A Critical Review of The Alps: A Cultural History

Andrew Beattie, author of The Alps: A Cultural History, published by Oxford University Press in 2006, paints a vivid picture of the beauty of the Alps and uses the beauty to explain why they have attracted so much attention over the centuries, but limits the material to consist mostly of foreign attitudes towards the region. His book aims to give a general overview of the mountain geography, though he did not include a single map along with his many other pictures, while simultaneously giving a brief history and imaginative tour through the regions that comprise the Alps. A substantial amount of geography is covered in only 237 pages and Beattie obviously sought to highlight the heritage of the region. However, it seems that Beattie oversimplified certain aspects by leaving out critical information concerning the main point of the book – the cultural history of the Alps – and by not explaining less important details.

The content was very predictable however, though the style was particularly irksome in that it was written in a very pedestrian way. This along with the book not being very comprehensive means that this book reads more like a short travel guide for those who are going to the region to do nothing other than ski or visit memorials or museums devoted to the foreign artists who visited there.

As engaging as the different chapters were, the book was not arranged in a way that made reading easier. Not only did the section titled “History” not progress in anything resembling chronological order, many of his examples do not include specific dates and there are certain topics that are mentioned only in passing and never expanded upon making it seem rather ill-considered to include it all. Without having a prior knowledge of European history, the “History” section makes little sense and requires additional research to clarify and leaves room for one to question the need to include certain passages.

Though titled “Landscapes of the Imagination,” the book lacks any sort of magic and excitement and is really only appealing to those with a preexisting inclination to that area. Beattie takes a very Anglo-centric approach and the emphasis of the writing is placed mostly on the English and their connections to the Alps through either artistic or philosophical movements or tourism. Very little is actually mentioned of the native inhabitants except in the different conquests of various empires listed in the history section. And even with this, Beattie never really tied together how those native to the Alps were affected by being dominated by different empires and how they were influenced by the tourism. Most of the focus was on those that travelled to the Alps and the impact that the Alps had on those visitors and their works of art whether it be literature, music, or painting. So, the inclusion of the last part titled “Visitors” was wholly unnecessary since that was the only thing that was really discussed throughout the books entirety. Perhaps a better title for the book would be A Cultural History of the Travelers to the Alps or An Overly Concise History of How the Alps Transformed into a Winter Playground for Wealthy Tourists.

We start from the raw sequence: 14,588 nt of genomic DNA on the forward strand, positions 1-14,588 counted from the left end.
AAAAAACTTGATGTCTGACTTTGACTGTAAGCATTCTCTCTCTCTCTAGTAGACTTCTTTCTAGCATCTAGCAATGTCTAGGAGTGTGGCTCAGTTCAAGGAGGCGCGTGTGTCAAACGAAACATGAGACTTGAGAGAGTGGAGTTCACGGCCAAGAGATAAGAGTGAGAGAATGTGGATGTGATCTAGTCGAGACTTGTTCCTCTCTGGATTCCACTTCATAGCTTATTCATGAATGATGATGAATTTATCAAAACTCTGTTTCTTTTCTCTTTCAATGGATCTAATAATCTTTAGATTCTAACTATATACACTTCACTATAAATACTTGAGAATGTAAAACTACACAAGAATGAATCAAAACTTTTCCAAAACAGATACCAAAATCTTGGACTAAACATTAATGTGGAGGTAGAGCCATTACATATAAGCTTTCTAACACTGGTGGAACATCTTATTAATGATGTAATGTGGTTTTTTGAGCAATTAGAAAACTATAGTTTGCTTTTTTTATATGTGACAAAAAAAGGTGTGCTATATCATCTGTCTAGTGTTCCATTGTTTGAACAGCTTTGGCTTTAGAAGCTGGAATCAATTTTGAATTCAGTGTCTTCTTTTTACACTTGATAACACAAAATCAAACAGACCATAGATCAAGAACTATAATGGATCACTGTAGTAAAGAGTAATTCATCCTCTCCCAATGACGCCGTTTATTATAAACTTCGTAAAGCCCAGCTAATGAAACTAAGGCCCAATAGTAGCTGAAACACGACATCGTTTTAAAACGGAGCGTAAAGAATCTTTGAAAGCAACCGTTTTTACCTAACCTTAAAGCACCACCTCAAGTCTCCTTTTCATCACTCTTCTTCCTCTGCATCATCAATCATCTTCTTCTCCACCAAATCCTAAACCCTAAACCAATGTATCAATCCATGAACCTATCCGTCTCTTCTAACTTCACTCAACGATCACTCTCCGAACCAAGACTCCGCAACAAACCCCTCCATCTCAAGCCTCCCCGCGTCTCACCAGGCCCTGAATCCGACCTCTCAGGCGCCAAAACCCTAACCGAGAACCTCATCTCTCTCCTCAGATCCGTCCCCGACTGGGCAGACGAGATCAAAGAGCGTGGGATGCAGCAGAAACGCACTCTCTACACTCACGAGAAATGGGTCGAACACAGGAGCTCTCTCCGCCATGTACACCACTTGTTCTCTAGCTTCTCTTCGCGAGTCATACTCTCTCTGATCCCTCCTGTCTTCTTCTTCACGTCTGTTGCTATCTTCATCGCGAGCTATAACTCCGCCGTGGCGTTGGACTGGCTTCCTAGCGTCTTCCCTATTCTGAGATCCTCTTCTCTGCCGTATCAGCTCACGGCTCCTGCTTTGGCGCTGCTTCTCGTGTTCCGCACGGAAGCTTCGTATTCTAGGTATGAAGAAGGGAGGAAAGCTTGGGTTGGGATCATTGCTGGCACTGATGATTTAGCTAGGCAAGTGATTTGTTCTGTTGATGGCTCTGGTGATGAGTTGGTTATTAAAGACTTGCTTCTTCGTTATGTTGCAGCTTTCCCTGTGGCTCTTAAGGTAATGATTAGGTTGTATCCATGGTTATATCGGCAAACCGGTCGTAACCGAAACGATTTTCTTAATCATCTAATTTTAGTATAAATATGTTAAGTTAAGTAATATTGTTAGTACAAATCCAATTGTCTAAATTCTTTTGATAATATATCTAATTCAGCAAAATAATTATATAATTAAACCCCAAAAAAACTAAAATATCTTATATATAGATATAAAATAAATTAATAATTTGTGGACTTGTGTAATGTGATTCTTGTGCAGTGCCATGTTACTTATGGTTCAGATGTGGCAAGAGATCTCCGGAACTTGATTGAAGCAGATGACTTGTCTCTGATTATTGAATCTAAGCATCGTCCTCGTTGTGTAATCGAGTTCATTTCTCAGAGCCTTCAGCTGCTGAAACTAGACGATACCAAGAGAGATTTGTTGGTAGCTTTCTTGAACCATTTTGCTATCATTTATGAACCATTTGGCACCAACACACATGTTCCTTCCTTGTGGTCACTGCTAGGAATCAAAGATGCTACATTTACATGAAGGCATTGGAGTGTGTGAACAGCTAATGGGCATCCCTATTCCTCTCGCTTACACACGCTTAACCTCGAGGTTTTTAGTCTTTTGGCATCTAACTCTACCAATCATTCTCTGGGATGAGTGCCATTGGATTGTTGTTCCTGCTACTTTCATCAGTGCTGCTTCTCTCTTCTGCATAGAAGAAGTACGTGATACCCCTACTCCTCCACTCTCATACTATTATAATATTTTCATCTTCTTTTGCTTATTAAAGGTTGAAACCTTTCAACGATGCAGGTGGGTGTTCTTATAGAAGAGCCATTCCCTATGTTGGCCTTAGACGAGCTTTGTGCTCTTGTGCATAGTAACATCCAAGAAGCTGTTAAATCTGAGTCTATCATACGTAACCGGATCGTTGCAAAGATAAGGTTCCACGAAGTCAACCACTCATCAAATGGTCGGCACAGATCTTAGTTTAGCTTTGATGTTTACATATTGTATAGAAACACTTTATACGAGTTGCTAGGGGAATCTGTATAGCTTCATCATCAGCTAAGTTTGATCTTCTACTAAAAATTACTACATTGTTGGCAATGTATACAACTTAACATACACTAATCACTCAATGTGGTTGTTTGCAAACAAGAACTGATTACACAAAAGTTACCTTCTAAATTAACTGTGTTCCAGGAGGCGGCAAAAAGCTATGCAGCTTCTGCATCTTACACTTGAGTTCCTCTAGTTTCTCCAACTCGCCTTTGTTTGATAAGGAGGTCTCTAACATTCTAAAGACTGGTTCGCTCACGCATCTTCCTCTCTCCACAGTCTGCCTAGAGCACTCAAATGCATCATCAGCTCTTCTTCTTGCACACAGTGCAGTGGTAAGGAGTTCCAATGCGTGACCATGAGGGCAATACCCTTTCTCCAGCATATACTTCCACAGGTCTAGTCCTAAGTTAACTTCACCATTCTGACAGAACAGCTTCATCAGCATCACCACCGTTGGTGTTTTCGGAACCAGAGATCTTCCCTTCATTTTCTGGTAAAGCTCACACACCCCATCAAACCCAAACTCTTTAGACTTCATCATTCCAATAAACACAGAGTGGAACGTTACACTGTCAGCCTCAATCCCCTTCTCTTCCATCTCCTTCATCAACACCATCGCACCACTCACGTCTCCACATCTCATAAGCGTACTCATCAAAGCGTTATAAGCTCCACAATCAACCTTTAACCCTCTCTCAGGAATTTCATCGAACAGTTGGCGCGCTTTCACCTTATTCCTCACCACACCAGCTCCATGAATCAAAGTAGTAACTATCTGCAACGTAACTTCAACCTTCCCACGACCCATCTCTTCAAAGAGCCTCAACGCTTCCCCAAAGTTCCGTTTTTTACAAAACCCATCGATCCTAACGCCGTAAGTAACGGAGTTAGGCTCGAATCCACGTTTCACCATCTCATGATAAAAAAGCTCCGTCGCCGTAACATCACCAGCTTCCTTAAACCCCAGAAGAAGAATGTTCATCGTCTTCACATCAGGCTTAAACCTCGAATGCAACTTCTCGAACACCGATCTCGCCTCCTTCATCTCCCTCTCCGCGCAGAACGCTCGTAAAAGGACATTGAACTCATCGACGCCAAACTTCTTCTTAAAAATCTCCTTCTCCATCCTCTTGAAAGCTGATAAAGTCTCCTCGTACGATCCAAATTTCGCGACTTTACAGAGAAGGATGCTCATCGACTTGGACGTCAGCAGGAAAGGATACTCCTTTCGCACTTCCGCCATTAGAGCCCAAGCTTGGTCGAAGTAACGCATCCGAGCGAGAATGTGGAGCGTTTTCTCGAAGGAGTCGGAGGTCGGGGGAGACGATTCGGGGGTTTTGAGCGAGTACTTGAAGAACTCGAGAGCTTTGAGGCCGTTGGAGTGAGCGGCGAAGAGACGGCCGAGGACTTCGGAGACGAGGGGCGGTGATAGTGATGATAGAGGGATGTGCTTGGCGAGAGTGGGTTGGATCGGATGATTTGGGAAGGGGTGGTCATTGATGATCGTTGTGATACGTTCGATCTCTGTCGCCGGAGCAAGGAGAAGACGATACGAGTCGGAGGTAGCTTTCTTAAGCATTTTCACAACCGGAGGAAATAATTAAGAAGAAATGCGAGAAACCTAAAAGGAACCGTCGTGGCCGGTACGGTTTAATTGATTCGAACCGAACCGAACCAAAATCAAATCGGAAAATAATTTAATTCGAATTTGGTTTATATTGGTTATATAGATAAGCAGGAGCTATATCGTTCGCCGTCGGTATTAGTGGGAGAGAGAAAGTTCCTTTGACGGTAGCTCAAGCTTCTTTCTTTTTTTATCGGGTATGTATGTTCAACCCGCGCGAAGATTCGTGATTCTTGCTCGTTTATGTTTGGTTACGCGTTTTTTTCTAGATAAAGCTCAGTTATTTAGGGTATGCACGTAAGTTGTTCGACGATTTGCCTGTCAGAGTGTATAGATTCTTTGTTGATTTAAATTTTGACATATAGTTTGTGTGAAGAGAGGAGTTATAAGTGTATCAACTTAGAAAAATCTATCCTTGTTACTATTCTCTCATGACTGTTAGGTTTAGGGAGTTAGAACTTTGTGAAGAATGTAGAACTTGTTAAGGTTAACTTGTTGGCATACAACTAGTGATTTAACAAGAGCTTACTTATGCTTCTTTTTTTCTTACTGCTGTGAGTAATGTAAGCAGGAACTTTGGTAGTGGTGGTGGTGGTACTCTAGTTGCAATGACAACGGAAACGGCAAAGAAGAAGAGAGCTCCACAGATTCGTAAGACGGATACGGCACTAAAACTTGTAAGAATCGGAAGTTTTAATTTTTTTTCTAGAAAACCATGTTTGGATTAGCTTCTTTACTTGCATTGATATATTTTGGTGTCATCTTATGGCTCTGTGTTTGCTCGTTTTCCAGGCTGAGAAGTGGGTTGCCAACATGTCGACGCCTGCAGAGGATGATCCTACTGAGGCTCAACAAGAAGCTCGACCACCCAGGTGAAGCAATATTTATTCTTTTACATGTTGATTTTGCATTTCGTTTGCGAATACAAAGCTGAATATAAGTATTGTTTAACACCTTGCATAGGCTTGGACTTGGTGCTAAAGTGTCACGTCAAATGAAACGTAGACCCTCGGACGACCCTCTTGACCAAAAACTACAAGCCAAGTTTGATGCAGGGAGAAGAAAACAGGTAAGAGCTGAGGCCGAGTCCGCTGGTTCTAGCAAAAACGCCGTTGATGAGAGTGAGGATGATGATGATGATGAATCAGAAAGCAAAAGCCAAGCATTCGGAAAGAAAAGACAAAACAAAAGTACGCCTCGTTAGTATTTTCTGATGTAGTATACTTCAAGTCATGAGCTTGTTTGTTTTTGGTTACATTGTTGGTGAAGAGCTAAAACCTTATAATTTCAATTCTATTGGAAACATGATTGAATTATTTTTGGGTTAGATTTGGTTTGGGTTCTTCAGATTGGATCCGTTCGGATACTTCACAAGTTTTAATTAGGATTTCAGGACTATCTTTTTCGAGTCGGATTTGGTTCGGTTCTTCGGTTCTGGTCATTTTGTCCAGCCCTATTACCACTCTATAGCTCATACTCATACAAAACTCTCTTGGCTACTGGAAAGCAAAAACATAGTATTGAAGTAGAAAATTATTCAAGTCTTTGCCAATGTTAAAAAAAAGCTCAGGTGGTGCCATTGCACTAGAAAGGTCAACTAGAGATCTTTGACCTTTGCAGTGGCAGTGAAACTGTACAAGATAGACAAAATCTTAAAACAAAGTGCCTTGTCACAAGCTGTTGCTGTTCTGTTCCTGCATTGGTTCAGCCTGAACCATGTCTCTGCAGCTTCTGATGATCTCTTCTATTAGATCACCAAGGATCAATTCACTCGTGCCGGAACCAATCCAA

The areas covered were fraught with turmoil and turbulence throughout their histories but the conflicts were described very passively and in a tone that felt as though the reader were being rushed along to what Beattie obviously thought were more important topics like the history of skiing and the famous settings for the fiction works of famous authors who visited.

Judging by the list of books given as his references, Beattie doesn’t care much for what other scholars think on the subject and didn’t bother to include any other opinions in his work. An overwhelming number of his sources included guidebooks, which explains at least why the readers of the book were treated like tourists preparing for a ski trip. And I noticed too that the longest section – History – had the fewest sources listed for it. His primary sources included only fiction dramas and novels, satire, and accounts of mountain climbers written by non-natives to the Alps and his secondary sources were those on the topics of Romantic writers, the world wars and Hitler, and others that did not directly relate to the culture of the people who lived in the Alps aside from the permanent residents from abroad. The text had very little to do with folkloric traditions and even though he included so many of the excursions of Englishmen to the Alps, did not bother to say how this impacted the local culture.

It is hard to form a final opinion of Beattie however as any sort of biographical information is not easily found. With only the titles of other books that he has written to go on, one can only assume that he is a very vague tour guide through various parts of the world and enjoys publishing imprecise descriptions of what one can expect to find on their travels.


Beattie, Andrew. The Alps: A Cultural History. Oxford: Oxford University Press, 2006.